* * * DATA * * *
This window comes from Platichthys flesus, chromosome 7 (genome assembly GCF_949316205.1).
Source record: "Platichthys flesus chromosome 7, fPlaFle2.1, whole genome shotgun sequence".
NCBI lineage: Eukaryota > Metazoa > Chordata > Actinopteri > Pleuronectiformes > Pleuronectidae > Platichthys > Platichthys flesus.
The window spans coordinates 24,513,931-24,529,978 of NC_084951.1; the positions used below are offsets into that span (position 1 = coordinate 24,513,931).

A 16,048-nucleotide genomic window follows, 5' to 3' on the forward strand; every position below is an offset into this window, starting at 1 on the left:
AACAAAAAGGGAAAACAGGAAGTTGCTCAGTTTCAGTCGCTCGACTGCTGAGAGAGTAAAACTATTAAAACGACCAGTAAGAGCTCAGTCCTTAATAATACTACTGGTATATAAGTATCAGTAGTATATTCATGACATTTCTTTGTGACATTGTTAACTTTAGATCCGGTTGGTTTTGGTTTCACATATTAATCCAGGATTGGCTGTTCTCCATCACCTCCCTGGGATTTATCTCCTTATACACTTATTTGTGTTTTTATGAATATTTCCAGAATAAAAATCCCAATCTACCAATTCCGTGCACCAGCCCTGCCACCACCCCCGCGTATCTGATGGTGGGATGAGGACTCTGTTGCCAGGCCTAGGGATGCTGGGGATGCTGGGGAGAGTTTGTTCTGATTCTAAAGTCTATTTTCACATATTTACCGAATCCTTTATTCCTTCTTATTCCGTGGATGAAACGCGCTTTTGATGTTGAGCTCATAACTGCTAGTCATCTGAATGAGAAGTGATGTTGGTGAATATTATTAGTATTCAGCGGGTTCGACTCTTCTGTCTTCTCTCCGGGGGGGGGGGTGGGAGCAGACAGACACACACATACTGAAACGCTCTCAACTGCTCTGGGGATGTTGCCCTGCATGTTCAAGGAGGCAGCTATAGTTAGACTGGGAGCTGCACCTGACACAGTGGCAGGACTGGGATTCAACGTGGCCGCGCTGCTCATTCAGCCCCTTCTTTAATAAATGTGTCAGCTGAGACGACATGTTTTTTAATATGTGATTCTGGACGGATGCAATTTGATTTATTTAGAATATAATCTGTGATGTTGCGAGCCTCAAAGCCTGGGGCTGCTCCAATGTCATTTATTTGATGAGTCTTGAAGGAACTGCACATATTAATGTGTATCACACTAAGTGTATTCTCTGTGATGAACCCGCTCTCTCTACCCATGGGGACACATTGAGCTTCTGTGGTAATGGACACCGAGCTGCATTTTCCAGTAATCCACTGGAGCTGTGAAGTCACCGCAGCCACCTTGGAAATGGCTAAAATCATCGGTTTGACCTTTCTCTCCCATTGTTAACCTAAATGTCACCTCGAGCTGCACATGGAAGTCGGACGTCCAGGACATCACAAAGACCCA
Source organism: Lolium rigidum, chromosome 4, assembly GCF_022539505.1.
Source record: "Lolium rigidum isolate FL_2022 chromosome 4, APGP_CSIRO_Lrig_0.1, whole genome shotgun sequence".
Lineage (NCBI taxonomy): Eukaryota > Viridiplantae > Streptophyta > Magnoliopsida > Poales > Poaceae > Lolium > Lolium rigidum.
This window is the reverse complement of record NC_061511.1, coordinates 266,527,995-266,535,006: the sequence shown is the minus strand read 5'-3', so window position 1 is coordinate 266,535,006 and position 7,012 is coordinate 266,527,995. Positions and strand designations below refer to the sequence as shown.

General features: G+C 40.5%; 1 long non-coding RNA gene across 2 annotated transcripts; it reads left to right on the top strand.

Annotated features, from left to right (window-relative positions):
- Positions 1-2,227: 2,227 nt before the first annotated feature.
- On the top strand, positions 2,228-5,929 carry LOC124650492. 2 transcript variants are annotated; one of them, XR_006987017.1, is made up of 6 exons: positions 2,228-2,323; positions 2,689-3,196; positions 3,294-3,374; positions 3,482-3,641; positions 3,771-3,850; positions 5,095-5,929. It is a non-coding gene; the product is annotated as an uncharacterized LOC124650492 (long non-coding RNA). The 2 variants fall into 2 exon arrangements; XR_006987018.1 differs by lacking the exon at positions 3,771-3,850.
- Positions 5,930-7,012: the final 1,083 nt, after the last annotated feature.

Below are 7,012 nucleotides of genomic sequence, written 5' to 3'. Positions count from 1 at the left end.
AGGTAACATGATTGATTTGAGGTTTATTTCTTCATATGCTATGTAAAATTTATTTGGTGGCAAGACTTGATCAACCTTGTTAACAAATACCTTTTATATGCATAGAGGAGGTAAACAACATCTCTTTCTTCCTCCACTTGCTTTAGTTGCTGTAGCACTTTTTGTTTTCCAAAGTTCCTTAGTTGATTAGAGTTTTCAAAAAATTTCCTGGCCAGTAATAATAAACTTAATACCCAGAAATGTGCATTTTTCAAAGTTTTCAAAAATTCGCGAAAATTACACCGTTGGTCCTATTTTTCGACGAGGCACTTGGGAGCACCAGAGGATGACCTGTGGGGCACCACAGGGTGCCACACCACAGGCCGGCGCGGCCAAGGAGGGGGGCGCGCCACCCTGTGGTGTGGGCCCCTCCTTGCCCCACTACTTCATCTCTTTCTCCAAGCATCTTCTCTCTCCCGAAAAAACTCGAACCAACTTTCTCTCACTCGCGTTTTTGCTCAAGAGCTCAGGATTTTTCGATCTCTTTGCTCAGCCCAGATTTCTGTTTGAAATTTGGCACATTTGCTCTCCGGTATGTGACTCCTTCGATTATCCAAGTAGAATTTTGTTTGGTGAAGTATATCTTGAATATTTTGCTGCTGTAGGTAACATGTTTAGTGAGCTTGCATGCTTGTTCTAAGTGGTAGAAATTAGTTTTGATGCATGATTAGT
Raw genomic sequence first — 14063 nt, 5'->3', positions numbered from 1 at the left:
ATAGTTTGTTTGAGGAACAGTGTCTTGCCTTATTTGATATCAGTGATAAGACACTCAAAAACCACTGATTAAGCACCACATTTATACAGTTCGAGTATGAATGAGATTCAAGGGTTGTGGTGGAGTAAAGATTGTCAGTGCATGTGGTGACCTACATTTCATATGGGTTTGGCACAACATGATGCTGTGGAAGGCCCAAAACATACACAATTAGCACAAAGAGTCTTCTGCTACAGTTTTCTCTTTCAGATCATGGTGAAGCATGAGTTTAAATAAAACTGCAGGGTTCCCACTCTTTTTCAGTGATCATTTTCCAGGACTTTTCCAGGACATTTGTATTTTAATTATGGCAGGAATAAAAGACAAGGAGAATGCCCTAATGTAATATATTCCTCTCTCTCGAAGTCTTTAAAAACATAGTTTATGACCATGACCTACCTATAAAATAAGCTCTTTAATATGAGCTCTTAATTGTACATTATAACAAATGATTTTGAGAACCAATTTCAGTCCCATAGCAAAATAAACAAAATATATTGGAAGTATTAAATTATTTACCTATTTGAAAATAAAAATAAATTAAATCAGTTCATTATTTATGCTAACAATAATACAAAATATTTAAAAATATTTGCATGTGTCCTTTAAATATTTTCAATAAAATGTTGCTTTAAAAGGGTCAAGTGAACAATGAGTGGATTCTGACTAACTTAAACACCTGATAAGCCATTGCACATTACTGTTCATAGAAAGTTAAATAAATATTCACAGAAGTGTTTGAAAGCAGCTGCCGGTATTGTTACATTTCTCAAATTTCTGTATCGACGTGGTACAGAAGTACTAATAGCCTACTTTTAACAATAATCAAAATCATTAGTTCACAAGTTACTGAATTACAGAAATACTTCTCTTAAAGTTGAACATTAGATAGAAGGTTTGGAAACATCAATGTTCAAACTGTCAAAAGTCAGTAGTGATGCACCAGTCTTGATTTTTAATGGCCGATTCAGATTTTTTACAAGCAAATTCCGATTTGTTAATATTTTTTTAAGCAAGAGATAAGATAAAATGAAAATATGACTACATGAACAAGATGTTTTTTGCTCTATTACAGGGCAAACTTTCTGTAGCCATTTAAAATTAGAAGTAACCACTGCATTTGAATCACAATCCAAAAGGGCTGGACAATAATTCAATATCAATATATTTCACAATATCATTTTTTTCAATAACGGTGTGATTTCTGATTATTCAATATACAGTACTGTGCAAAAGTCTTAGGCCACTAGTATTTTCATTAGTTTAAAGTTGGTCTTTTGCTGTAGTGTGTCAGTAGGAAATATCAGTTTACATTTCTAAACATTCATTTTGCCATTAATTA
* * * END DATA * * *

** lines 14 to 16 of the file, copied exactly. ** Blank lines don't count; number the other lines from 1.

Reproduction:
- On the top strand, positions 2,228-5,929 carry LOC124650492. 2 transcript variants are annotated; one of them, XR_006987017.1, is made up of 6 exons: positions 2,228-2,323; positions 2,689-3,196; positions 3,294-3,374; positions 3,482-3,641; positions 3,771-3,850; positions 5,095-5,929. It is a non-coding gene; the product is annotated as an uncharacterized LOC124650492 (long non-coding RNA). The 2 variants fall into 2 exon arrangements; XR_006987018.1 differs by lacking the exon at positions 3,771-3,850.
- Positions 5,930-7,012: the final 1,083 nt, after the last annotated feature.

Below are 7,012 nucleotides of genomic sequence, written 5' to 3'. Positions count from 1 at the left end.